Aliayah Lunsford: A different kind of search

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Yesterday, as my feet sunk in marshy mud and found myself tramping through briar brambles taller than I am, looking for Aliayah Lunsford, I realized it was only the third time I’ve searched for a person who was truly missing.
The first time was in 1986 or 87, when my son was still in diapers and not quite two-years-old. As a mother, I know exactly how it feels to discover a child–and not just any child, but YOUR child–is missing. That’s because I am the person who made that discovery.
We were living in my childhood home at the time, which sat about three feet from a creek that rose and ran fast and swift in places during the springtime. Just on the other side of the creek were three sets of railroad tracks, which then carried several trains by each day, rumbling the windows in our house as they did so.
As a mother, I cannot think of anything that terrified me more than the thought that my child would turn up missing. My first experience, a few years earlier, came inside a J.C. Penny’s store, where I spent about 10 frantic minutes searching for my second daughter–who turned up holding the hand of a neighbor girl who had gone along with us that evening. That daughter was not, however, truly missing.
Aliayah is, and she is just three-years-old. My son was younger than that, and as soon as I realized he had disappeared, I ran throughout our large brick home, yelling and looking and searching frantically. Hoping and praying he was just being an ornery child, hiding under the bed, or behind a door. By the time I realized he wasn’t, I found myself at the creek, screaming–by then–at the top of my lungs.
My screams brought the neighbors running, and they immediately joined my search. Not seeing him anywhere in the neighbors’ yards, or at the water’s edge, I ran toward the bridge over the creek, and couldn’t help but envision him being swept away in the water below. But he was nowhere to be seen. Thank God. It was probably mere seconds, but it seemed like many minutes, that it took my feet to cross the three sets of railroad tracks, and run the length that would allow me to see up and down the tracks, in both directions. No diaper-clad baby boy could be seen.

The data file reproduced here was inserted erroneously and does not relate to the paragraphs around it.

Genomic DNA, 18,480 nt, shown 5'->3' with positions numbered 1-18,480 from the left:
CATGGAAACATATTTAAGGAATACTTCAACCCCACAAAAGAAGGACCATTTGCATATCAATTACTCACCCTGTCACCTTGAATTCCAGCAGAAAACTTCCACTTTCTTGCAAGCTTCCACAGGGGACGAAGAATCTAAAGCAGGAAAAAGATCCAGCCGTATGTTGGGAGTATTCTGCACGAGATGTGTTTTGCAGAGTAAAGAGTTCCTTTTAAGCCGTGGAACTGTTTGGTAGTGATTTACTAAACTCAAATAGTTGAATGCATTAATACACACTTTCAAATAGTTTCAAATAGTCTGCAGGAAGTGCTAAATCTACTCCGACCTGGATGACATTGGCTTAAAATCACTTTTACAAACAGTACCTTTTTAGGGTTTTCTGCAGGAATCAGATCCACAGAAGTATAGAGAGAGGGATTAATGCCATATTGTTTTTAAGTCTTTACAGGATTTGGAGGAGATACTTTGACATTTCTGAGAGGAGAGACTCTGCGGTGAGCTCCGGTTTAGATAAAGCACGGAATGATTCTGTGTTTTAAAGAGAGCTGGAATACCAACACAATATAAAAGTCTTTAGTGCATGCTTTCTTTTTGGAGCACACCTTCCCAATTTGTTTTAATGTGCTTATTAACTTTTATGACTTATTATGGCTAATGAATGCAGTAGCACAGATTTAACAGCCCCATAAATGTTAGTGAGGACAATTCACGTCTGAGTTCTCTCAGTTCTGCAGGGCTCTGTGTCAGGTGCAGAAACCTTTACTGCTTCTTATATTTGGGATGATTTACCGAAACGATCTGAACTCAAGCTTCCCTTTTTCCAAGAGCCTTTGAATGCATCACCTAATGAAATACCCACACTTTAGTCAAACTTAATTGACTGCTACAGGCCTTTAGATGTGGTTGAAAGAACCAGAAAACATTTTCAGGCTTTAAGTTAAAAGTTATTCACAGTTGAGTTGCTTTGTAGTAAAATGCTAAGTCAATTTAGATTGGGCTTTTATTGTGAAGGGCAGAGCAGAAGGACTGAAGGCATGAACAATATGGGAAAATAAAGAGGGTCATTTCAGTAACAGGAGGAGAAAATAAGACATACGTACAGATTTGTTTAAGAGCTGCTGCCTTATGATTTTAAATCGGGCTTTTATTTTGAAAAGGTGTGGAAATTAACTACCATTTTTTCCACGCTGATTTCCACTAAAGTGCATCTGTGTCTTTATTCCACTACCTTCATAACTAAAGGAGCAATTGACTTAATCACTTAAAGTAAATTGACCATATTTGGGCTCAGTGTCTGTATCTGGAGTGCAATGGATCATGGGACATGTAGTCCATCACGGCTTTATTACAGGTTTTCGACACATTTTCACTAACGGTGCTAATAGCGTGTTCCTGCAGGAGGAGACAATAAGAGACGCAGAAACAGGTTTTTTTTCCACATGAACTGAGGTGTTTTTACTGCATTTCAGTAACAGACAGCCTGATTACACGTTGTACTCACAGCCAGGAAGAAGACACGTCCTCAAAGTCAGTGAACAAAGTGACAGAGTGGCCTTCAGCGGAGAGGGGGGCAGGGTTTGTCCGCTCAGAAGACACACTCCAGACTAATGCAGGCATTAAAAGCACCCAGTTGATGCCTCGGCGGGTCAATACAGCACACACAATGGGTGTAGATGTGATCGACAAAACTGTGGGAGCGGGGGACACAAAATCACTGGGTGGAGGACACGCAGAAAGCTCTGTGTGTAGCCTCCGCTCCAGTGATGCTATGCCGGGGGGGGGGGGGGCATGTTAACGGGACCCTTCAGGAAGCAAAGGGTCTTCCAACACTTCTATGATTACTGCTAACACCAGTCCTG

From there, I broke into a run: up a narrow road to a wider intersection that, while not busy, did carry speeding vehicles past the only official building–the post office–and through our tiny town. I continued praying, and screaming. I can’t remember if Jim Engle, the postmaster, heard my screams, or if I ran inside asking if he had seen my child. All I do remember is the two of us half-walking, half-running, down the road and back toward the tracks, the creek, and the neighbors.
“We should call the police,” he urged.
“I don’t want to bother them just yet. What if he’s not really gone, but is just hiding?” I asked, the fear and my rapid movements simultaneously stealing the breath from my chest.
We had all converged in the backyard seconds later, trying to come up with a plan of attack, and leaning more toward calling the police, when we heard a sound.
A dog’s bark. Coming from the creek. We all ran toward the direction of the barking, which was increasing in intensity. I led the way, running as fast as my legs would carry me. By the time I had stepped into the cold liquid, balancing carefully so as to not fall on the slippery rocks turned tangerine from the coal mines, I could see our family pet.
Then I saw him: a small, nearly nude figure. It was a tow-headed, blue-eyed toddler, slowly moving just as gingerly among the rocks as his mother. Unlike me, he was smiling. Unlike the woman who now had, not tears of terror threatening to fall from her eyes, but a trail of teardrops running down both cheeks. Tears of gratitude and happiness that my child was safe and sound, being led back to us by–of all things–a dog.
The last time I joined a search crew was more than 20 years ago, and we were on rubber rafts at Bull’s Run, searching for three missing Preston County men. I was working that day, covering the ongoing story of those local adults who had, one at a time, gone missing.
Yesterday was the first time I joined a search as a volunteer. It’s different when you do it as a parent, as a mother, and the missing child is yours. It’s also quite different when you do it as part of your profession. I’d always suspected this–ever since May 1, 1994, when I lived not too far from the mountains where Victor Dwight Shoemaker Jr., another little boy disappeared. It seems like the mountains swallowed up “JR,” for–like those three missing men–he was never found, either.
Unlike my son. Thank God!
But unlike Aliayah? That was our prayer, yesterday, that we would find her–our little group of a dozen volunteers that was, not unexpectedly, composed of many mothers. I am sure it remains the prayer of all the volunteers who continue their search for Aliayah today.
Editor’s note: If you are a parent or an educator, or just want to know what all the fuss is about, you can read a few pages of my memoir, which was banned last week at a California high school, online at Amazon. Sister of Silence, which is being used by at least one Bay Area therapist, to help her patients work on healing from abuse, is available in paperback or as an e-book. You can buy it here: Nellie Bly Books


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